Physical exercise and chronic pain in university students
AuthorGrasdalsmoen, Michael; Engdahl, Bo Lars; Fjeld, Mats Kirkeby; Steingrímsdóttir, Ólöf Anna; Nielsen, Christopher Sivert; Eriksen, Hege Randi; Lønning, Kari Jussie; Sivertsen, Børge
Methods - Data stem from the SHoT2018-study, a national health survey for higher education in Norway, in which 36,625 fulltime students aged 18–35 years completed all relevant questionnaires. Chronic pain, defined according to the International Classification of Diseases 11th Revision (ICD-11), was assessed with a newly developed hierarchical digital instrument for reporting both distribution and characteristics of pain in predefined body regions. Physical exercise was assessed using three sets of questions, measuring the number of times exercising each week, and the average intensity and the number of hours each time.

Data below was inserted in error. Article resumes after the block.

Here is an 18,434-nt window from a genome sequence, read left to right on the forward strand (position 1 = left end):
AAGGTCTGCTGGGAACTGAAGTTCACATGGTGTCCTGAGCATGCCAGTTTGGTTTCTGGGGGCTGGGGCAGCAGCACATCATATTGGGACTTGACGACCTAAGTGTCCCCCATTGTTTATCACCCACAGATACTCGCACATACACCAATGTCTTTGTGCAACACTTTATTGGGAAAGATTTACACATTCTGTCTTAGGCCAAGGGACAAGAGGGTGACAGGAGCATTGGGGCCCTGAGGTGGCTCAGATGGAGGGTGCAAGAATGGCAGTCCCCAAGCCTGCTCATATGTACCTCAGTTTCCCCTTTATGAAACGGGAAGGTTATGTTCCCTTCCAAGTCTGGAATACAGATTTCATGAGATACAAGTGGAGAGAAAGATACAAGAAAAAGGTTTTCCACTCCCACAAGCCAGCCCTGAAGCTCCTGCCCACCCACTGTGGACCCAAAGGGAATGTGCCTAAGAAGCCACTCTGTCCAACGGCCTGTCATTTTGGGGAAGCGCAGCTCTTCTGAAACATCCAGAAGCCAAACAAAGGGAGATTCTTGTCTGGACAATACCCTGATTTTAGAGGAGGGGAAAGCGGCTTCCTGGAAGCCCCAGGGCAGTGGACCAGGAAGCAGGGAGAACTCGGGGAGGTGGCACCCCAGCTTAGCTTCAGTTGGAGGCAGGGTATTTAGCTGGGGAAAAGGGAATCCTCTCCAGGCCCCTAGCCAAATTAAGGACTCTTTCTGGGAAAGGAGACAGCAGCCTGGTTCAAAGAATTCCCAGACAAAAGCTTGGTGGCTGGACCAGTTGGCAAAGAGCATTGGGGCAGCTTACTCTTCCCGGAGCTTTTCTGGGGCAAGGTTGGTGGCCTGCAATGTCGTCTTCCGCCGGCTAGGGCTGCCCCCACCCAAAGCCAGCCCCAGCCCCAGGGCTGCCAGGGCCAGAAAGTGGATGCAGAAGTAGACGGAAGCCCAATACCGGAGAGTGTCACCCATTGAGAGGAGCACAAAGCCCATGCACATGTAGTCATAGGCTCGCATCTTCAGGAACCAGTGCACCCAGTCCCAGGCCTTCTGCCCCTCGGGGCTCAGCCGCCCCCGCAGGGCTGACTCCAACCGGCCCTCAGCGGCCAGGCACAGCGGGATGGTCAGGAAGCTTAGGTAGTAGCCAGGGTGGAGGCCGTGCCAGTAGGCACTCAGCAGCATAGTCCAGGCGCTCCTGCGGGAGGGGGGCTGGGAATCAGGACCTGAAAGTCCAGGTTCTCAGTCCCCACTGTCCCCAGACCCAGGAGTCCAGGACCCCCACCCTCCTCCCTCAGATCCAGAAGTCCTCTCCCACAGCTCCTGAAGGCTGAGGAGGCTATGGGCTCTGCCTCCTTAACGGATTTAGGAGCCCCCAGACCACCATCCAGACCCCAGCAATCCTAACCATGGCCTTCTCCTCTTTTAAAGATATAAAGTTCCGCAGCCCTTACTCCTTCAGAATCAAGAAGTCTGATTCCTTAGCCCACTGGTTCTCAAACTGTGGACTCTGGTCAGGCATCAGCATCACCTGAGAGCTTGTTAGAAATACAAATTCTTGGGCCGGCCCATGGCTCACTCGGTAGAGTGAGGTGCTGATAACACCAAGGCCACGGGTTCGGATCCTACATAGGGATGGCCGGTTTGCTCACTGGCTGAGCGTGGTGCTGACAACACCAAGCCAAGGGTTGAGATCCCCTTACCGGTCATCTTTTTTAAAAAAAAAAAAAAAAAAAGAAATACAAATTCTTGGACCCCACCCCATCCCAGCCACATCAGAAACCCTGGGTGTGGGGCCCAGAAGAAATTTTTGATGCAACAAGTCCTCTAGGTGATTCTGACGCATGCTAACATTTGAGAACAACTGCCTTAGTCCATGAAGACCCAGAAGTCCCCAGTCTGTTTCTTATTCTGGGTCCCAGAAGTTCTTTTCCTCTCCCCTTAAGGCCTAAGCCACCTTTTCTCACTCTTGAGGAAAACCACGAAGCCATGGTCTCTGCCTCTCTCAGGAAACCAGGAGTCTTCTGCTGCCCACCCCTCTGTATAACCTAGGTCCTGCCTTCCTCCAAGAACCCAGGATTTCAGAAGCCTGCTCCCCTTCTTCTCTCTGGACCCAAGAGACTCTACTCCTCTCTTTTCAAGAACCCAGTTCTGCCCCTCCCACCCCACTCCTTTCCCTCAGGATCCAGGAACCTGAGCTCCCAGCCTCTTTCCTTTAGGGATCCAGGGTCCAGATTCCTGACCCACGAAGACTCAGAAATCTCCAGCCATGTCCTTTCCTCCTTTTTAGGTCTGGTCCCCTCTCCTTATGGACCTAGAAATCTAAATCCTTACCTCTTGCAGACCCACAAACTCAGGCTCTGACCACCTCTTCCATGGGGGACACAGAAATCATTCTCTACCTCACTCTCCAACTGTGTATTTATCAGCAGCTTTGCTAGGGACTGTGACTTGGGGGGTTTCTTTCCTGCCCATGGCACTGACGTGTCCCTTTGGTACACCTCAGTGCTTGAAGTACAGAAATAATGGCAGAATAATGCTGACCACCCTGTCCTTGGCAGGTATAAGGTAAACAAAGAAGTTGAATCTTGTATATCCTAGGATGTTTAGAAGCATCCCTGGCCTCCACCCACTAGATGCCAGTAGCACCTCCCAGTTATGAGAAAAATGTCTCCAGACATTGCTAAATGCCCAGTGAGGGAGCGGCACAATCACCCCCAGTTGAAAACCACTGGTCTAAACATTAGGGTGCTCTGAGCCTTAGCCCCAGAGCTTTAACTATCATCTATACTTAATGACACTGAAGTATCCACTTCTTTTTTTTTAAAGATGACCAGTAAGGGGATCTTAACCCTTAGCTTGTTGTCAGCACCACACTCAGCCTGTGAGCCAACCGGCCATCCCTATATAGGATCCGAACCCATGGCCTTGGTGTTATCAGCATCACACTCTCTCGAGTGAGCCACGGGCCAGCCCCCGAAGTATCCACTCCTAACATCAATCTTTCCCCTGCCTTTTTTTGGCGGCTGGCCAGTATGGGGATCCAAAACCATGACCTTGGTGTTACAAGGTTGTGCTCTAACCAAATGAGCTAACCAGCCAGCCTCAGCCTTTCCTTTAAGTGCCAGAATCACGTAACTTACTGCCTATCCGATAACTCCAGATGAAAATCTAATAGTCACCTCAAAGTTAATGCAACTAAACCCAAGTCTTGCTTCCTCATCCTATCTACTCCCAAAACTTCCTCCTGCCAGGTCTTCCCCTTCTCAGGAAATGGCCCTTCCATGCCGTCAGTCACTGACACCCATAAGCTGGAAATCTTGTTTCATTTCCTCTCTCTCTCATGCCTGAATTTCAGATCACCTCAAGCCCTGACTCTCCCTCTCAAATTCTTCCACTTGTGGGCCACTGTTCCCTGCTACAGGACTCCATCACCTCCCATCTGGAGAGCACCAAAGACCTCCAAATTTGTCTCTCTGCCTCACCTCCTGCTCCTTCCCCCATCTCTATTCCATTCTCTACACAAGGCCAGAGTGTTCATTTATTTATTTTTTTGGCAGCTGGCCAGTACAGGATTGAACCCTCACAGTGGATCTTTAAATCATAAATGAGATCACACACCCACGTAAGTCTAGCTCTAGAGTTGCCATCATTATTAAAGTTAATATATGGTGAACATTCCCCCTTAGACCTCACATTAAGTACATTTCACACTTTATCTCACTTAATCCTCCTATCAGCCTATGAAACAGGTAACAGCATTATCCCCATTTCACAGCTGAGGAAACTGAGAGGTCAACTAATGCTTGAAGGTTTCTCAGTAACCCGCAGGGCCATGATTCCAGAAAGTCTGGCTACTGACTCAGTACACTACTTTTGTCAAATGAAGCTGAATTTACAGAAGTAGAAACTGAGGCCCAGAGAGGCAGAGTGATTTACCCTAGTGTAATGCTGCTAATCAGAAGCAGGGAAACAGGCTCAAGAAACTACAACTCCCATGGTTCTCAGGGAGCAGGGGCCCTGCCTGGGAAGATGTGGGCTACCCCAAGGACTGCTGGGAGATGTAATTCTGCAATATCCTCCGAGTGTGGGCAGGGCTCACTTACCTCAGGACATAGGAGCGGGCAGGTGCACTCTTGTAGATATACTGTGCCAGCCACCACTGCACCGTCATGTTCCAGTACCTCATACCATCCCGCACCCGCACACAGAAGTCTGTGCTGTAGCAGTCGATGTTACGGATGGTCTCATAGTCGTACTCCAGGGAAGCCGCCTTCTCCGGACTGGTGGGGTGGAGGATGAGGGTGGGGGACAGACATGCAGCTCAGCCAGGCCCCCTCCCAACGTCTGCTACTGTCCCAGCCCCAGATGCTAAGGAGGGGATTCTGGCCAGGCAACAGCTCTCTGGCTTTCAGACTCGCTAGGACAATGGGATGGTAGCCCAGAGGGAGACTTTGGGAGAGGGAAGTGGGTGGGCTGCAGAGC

Results - The majority (54%) of the students reported chronic pain in at least one location, and the prevalence was especially high among women. The overall pattern was an inverse dose-response association between exercise and chronic pain: the more frequent, harder or longer the physical exercise, the lower the risk of chronic pain. Similar findings were generally also observed for the number of pain locations: frequent exercise was associated with fewer pain locations. Adjusting for demographical, lifestyle factors and depression had little effect on the magnitude of the associations.
Conclusion - Given the many health benefits of regular exercise, there is much to be gained in facilitating college and university students to be more physically active, ideally, thru a joint responsibility between political and educational institutions. Due to the cross-sectional nature of the study, one should be careful to draw a firm conclusion about the direction of causality.